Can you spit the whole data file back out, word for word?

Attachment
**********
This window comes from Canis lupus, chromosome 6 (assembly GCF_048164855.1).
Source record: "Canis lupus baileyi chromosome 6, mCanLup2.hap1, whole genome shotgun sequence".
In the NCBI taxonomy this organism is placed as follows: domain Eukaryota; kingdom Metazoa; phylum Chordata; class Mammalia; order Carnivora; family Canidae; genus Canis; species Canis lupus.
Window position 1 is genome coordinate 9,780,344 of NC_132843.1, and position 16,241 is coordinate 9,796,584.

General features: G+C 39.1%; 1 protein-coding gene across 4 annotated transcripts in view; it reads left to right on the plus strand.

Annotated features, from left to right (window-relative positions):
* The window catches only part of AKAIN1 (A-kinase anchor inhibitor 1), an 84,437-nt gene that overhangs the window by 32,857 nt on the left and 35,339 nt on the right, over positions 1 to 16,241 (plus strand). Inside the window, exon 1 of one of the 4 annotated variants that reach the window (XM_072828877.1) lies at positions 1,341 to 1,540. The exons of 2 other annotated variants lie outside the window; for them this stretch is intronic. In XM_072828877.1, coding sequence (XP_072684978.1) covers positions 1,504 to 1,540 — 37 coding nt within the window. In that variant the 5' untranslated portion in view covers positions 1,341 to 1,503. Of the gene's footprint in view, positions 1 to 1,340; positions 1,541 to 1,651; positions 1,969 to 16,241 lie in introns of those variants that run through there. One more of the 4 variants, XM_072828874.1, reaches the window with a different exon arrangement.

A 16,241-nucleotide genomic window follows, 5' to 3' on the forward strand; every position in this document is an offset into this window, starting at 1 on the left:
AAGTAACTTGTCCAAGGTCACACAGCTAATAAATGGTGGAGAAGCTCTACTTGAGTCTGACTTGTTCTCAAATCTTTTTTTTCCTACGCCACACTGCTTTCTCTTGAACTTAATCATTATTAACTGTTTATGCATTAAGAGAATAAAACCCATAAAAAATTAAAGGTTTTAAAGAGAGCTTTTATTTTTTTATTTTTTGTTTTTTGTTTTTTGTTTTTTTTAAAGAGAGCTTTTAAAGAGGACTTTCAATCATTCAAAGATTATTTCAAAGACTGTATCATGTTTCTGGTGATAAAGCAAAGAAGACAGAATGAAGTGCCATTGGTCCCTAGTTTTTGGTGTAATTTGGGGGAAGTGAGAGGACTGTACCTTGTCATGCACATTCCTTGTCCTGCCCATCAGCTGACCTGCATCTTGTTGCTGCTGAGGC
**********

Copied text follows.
This window comes from Canis lupus, chromosome 6 (assembly GCF_048164855.1).
Source record: "Canis lupus baileyi chromosome 6, mCanLup2.hap1, whole genome shotgun sequence".
In the NCBI taxonomy this organism is placed as follows: domain Eukaryota; kingdom Metazoa; phylum Chordata; class Mammalia; order Carnivora; family Canidae; genus Canis; species Canis lupus.
Window position 1 is genome coordinate 9,780,344 of NC_132843.1, and position 16,241 is coordinate 9,796,584.

General features: G+C 39.1%; 1 protein-coding gene across 4 annotated transcripts in view; it reads left to right on the plus strand.

Annotated features, from left to right (window-relative positions):
* The window catches only part of AKAIN1 (A-kinase anchor inhibitor 1), an 84,437-nt gene that overhangs the window by 32,857 nt on the left and 35,339 nt on the right, over positions 1 to 16,241 (plus strand). Inside the window, exon 1 of one of the 4 annotated variants that reach the window (XM_072828877.1) lies at positions 1,341 to 1,540. The exons of 2 other annotated variants lie outside the window; for them this stretch is intronic. In XM_072828877.1, coding sequence (XP_072684978.1) covers positions 1,504 to 1,540 — 37 coding nt within the window. In that variant the 5' untranslated portion in view covers positions 1,341 to 1,503. Of the gene's footprint in view, positions 1 to 1,340; positions 1,541 to 1,651; positions 1,969 to 16,241 lie in introns of those variants that run through there. One more of the 4 variants, XM_072828874.1, reaches the window with a different exon arrangement.

A 16,241-nucleotide genomic window follows, 5' to 3' on the forward strand; every position in this document is an offset into this window, starting at 1 on the left:
AAGTAACTTGTCCAAGGTCACACAGCTAATAAATGGTGGAGAAGCTCTACTTGAGTCTGACTTGTTCTCAAATCTTTTTTTTCCTACGCCACACTGCTTTCTCTTGAACTTAATCATTATTAACTGTTTATGCATTAAGAGAATAAAACCCATAAAAAATTAAAGGTTTTAAAGAGAGCTTTTATTTTTTTATTTTTTGTTTTTTGTTTTTTGTTTTTTTTAAAGAGAGCTTTTAAAGAGGACTTTCAATCATTCAAAGATTATTTCAAAGACTGTATCATGTTTCTGGTGATAAAGCAAAGAAGACAGAATGAAGTGCCATTGGTCCCTAGTTTTTGGTGTAATTTGGGGGAAGTGAGAGGACTGTACCTTGTCATGCACATTCCTTGTCCTGCCCATCAGCTGACCTGCATCTTGTTGCTGCTGAGGC